Weekly column in the Washington Times Communities by Laurie Edwards-Tate

Photo: Steve Schweitzer

California’s elected officials have an uncanny way of legislating jobs out of existence. The state’s unemployment rate is exceeded only by the state of Michigan thanks largely to oppressive regulation and the resulting increased costs to businesses.

Now two bills under consideration by the California State Legislature would impose new regulations on the non-medical services industry, threatening the ability of small businesses to provide affordable home care services.

Senate Bill 411, Homecare Licensure and Certification, will be heard by the Assembly Appropriations Committee.  Due for a vote later this month, it is attempting to certify non-medical, home care aides in a statewide database. It potentially violates their rights to confidentiality, a standard which employers must strictly uphold or risk legal liability for violations.

Additionally, SB 411 proposes the regulation of non-medical agencies which would be housed under the medically-oriented Department of Public Health.  Accreditation would simultaneously be required in addition to licensure, making it impossible for small businesses to afford.  If passed, it would take effect in 2012.

Also due for a vote this month, Assembly Bill 889, the “Domestic Workers Bill of Rights,” would eliminate the State’s Companionship Exemption if passed. This is the long-held labor code governing non-medical home care agencies which provide no medical services and are custodial in nature.  The loss of this exemption would be disastrous to small businesses currently providing cost-effective services and solutions on behalf of seniors and disabled persons wishing to remain in their own homes. If enacted, this bill is expected to take effect in 2012.

California isn’t alone. Other states including Florida, Illinois and New York are also moving forward with legislation to regulate this growing industry. States are now encouraged through incentives in national healthcare reform legislation passed in 2010 to develop programs to regulate the home care industry.


Maria Maples and AYHF caregiver Naedine Austin. Photo: Steve Schweitzer.

It is likely that the authors of this repressive legislation know very little about the home care industry and specifically the non-medical services community. They are attempting to control and impose unnecessary layers of regulations for a specific segment of home care. In California, home care is already vetted and self-regulated either by certification through the California Association for Health Services at Home (CAHSAH), or a variety of accreditation programs.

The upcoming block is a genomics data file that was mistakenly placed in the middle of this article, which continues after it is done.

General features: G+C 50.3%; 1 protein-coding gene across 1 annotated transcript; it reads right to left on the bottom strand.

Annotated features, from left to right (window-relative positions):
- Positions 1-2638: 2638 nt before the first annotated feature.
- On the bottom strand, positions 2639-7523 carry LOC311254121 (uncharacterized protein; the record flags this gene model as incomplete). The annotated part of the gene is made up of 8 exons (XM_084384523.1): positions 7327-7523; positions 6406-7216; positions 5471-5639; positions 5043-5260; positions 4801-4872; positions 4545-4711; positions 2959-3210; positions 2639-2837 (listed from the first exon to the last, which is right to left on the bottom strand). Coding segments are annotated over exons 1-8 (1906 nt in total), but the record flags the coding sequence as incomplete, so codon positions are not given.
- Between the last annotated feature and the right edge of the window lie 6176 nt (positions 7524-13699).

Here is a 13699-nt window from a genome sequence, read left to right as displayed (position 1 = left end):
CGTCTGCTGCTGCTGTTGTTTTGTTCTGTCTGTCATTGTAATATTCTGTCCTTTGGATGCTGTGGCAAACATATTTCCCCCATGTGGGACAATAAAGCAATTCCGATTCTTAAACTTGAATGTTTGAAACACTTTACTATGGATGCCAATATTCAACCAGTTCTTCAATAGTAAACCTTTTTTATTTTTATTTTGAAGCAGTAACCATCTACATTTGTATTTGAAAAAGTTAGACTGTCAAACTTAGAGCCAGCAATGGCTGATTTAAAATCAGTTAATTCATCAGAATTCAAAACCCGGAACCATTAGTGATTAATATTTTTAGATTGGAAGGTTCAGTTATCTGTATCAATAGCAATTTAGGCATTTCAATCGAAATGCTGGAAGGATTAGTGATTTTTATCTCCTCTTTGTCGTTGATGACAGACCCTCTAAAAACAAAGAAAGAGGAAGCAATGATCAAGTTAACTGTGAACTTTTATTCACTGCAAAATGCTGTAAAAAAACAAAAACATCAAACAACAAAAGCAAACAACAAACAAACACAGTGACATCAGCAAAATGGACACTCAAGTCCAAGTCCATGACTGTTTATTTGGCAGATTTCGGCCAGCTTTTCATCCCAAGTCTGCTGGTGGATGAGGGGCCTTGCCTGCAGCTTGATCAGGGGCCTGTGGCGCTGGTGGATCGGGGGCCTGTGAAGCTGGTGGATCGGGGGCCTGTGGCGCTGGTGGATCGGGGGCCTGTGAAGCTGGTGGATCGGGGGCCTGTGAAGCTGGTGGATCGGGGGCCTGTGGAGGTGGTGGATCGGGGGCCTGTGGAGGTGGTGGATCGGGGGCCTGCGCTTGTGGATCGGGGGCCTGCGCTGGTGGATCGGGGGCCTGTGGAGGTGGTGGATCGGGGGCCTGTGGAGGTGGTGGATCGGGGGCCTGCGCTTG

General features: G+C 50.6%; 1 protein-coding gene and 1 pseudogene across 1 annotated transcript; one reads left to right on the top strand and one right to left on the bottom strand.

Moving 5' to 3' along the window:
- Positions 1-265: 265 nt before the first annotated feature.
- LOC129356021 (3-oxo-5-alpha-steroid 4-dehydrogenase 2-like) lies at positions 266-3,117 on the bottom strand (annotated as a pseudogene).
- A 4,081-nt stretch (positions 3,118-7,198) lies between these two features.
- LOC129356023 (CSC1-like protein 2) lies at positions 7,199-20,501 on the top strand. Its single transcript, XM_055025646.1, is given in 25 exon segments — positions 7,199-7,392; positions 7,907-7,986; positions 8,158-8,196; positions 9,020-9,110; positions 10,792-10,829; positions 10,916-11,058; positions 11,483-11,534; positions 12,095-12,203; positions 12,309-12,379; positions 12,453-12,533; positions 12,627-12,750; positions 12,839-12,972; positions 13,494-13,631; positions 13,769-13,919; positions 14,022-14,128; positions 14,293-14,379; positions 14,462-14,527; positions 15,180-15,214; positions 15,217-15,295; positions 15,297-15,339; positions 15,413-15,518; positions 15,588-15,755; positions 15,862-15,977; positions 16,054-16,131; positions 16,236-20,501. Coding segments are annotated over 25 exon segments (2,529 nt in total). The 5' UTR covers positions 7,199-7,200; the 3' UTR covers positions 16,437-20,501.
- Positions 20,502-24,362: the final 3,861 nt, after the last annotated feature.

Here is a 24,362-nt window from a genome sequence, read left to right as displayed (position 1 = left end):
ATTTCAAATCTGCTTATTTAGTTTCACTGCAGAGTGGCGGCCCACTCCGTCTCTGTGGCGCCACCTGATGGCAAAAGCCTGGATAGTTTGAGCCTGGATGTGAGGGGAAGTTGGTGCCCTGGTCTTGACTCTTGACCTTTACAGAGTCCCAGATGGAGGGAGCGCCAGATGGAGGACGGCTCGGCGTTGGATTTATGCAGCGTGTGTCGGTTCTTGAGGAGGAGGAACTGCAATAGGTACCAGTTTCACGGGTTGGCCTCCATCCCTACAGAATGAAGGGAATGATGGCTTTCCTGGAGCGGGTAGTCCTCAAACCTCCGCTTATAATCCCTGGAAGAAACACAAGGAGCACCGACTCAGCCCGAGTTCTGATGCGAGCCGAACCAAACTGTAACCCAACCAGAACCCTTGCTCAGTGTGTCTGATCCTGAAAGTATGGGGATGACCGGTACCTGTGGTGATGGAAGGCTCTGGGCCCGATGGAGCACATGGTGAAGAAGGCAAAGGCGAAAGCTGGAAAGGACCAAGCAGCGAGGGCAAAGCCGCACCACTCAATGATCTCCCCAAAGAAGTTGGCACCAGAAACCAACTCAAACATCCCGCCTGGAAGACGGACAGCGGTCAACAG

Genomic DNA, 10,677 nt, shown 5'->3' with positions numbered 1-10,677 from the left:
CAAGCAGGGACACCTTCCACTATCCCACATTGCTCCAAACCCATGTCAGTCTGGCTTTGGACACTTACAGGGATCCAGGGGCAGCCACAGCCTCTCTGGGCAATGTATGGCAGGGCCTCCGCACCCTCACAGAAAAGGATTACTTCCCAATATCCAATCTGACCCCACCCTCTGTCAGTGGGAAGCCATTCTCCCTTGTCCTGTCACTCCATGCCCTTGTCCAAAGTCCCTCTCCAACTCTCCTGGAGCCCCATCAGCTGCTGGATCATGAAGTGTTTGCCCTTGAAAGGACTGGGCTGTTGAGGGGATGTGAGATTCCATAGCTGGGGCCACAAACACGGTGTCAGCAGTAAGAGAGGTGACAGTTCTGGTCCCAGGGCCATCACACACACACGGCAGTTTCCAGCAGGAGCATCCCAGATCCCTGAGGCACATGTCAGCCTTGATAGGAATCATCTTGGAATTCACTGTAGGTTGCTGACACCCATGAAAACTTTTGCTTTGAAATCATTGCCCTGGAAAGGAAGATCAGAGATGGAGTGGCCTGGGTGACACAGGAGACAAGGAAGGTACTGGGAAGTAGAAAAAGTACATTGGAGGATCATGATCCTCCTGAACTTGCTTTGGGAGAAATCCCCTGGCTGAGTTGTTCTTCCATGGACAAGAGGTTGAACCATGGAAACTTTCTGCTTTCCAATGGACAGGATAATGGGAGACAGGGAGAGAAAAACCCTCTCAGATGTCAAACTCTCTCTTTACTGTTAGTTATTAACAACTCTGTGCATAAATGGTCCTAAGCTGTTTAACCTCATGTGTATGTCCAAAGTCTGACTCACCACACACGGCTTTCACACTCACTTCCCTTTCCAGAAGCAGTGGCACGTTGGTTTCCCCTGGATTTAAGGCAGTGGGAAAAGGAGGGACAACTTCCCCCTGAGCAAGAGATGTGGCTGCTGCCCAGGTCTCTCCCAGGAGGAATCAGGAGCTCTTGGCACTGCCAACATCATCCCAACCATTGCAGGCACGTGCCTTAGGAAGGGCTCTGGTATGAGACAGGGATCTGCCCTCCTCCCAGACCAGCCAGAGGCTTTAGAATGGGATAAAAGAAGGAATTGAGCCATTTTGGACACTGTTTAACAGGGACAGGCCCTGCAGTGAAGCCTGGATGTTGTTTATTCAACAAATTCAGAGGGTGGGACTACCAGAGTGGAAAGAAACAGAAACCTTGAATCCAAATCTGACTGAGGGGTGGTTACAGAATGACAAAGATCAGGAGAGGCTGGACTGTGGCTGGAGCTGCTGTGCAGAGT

New laws may lead consumers to think all home care workers are subject to these rules. Not true. The new laws do not apply to home care workers hired privately. Unless the family conducts its own background checks and provides its own trained supervision (both of which are highly unlikely), seniors and disabled adults are at the mercy of caregivers who may have criminal records and may not have the training necessary to provide high quality care. These are often cases of financial or even physical elder abuse waiting to happen.

It is a laudable goal to insure that safe, high quality care is provided for people who need it. But unnecessary regulations will only increase the burden on reputable providers, while home care workers hired privately present a serious risk.  Consumers must make certain they seek home care from an accredited agency that conducts background checks and supervises their employees. We strongly recommend against accessing any care which is not vetted.

It must be pointed out that California’s proposed regulations do not appear to address the unmentioned carve outs for other non-medical providers left out of the bills. Examples include child care, some after school programs, respite care for persons with disabilities, and the like which do not seem to exist nor mentioned.

If these regulations pass, we can anticipate the rise of the silent, underground economy of undocumented workers to fill in the gaps, increasing the potential for fraud and abuse as well as I-9 and other labor-related violations.

With this clear attack on the fastest growing segment of the home care continuum, non-medical home care, sometimes referred to as private duty, one would question who would stand to gain from the demise of our small businesses?  What are the benefits if caregivers lose their jobs, and seniors and disabled are placed in institutional care due to losing their in-home care?

From a private industry standpoint, these regulations are contrary and in conflict with free enterprise, free competition, and the American Way. Pending legislation in California must be defeated, and similar legislation in other states must meet the same fate.

Until next time, enjoy the ride in good health!

NEXT WEEK: Labor Law Changes Could Force Mom Out of Her Own Home

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